Any trading plan (or strategy for that matter) should include clear entry and exit rules, otherwise it isn’t as effective. Even if you succeed in predicting the direction of the market, you need to have clear entry and exit guidelines that help you optimize your trading outcome. Entry rules tell you when to enter a trade, as there are usually certain conditions that must be met for you to jump in. Exit rules tell you when to exit a trade, also based on certain criteria being met.
Entry and exit rules help you not only improve your trading outcome, but also manage risk better and be less dependent on emotions. Below, you can find some useful entry and exit rules, based on the experience of many traders.
Good entry rules require that you use technical analysis, rather than fundamental analysis. In other words, once you master the art of correctly analyzing trends and movements, you can establish the right set of entry guidelines for your trading strategy. A good example of a technical analysis provider is TradingView, which when used with a supported broker such as easyMarkets can be a useful tool. Here are some examples:
- Draw support and resistance lines. As a rule, those lines should at least touch two lows or highs from previous price movements. Once you draw them, it is recommended that you enter long positions right after the price bounces of a support line upwards, and short positions after the price bounces of a resistance line downwards.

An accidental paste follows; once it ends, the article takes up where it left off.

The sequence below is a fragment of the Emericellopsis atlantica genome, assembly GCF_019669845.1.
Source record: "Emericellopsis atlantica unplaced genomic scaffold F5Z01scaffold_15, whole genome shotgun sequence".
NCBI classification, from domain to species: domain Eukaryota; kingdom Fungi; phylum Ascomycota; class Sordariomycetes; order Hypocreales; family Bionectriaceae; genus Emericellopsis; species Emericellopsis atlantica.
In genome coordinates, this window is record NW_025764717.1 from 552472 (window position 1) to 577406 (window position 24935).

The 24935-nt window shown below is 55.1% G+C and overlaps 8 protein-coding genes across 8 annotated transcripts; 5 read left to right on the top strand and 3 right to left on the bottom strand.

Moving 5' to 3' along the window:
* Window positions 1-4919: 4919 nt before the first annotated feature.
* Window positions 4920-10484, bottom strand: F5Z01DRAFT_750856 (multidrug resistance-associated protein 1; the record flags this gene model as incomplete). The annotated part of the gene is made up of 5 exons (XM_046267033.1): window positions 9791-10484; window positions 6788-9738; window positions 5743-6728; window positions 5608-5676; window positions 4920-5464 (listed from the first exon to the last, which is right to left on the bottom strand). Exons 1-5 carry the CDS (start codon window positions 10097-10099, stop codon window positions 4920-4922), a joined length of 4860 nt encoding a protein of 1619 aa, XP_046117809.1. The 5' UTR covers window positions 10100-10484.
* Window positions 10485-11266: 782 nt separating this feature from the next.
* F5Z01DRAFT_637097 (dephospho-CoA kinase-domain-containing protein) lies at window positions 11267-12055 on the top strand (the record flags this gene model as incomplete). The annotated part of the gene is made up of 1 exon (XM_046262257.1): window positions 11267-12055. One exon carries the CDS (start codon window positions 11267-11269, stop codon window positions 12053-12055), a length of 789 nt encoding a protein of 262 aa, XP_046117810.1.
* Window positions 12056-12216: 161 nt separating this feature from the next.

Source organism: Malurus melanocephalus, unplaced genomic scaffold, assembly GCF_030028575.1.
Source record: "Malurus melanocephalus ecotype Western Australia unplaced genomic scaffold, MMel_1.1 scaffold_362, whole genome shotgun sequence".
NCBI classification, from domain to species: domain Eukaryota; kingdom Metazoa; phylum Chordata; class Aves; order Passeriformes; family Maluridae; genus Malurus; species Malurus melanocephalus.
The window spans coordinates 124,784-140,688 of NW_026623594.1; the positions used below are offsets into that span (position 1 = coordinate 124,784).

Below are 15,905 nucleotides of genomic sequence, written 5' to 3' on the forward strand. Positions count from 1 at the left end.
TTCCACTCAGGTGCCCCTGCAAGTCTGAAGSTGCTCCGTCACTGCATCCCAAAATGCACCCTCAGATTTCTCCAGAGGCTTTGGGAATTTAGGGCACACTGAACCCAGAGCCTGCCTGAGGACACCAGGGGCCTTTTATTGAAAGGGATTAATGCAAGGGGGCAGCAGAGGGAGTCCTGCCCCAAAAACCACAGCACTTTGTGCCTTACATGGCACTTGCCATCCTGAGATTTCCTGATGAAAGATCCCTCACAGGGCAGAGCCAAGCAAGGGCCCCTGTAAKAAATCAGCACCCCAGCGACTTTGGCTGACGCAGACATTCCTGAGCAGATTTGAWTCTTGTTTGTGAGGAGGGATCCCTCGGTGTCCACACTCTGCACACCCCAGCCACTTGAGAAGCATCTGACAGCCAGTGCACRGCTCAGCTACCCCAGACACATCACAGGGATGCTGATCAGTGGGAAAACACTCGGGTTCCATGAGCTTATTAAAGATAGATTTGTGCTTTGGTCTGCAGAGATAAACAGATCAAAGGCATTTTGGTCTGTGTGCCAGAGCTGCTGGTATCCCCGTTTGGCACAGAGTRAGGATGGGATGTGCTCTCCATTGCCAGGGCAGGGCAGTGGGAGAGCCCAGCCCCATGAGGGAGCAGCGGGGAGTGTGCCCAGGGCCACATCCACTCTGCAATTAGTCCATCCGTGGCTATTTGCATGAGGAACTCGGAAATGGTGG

- Use pivot points. You can display pivot points by using the respective indicator available on most trading platforms. Pivot points give you information about the general trend of the market, based on previous movements. You can use those just like support and resistance lines. It is recommended to enter when the price reacts strangely to any given pivot point (that is, the price reverses direction), as that shows it is meaningful.
- Use the Ichimoku cloud and lines. The Ichimoku cloud and its associated lines are available on most platforms, and it is a great tool to use in trending markets. To enter a trade, wait for the Chiku span line to go below the cloud for short positions, or wait for the Chiku span line to go above the cloud for long positions. The Ichimoku cloud is more useful on larger time frames, such as the 4-hour or daily timeframes.
Generally, there are two considerations when choosing exit points. First, your risk tolerance level, and second, price action. You determine your risk tolerance based on your preferences, trade size and capital. Some useful exit rules can be found below:
- Use the Fib retracement tool. When you are in a trend trade and you see the price has retracted over 23 percent of the trend move, this can be a sign that the trend has weakened, or even that it is It is better to exit the trade at that point. Fibonacci retracement tool helps you identify important retracement levels.
- Use the latest swing high or low. You can set your stop less under the most recent swing low if you are in a long position, or above the latest swing high if you are in a short position. This helps keep losses at a minimum.
While you may not master all of those rules on the first day, practice makes perfect. Also, remember that those rules, especially exit rules, are important for risk and money management.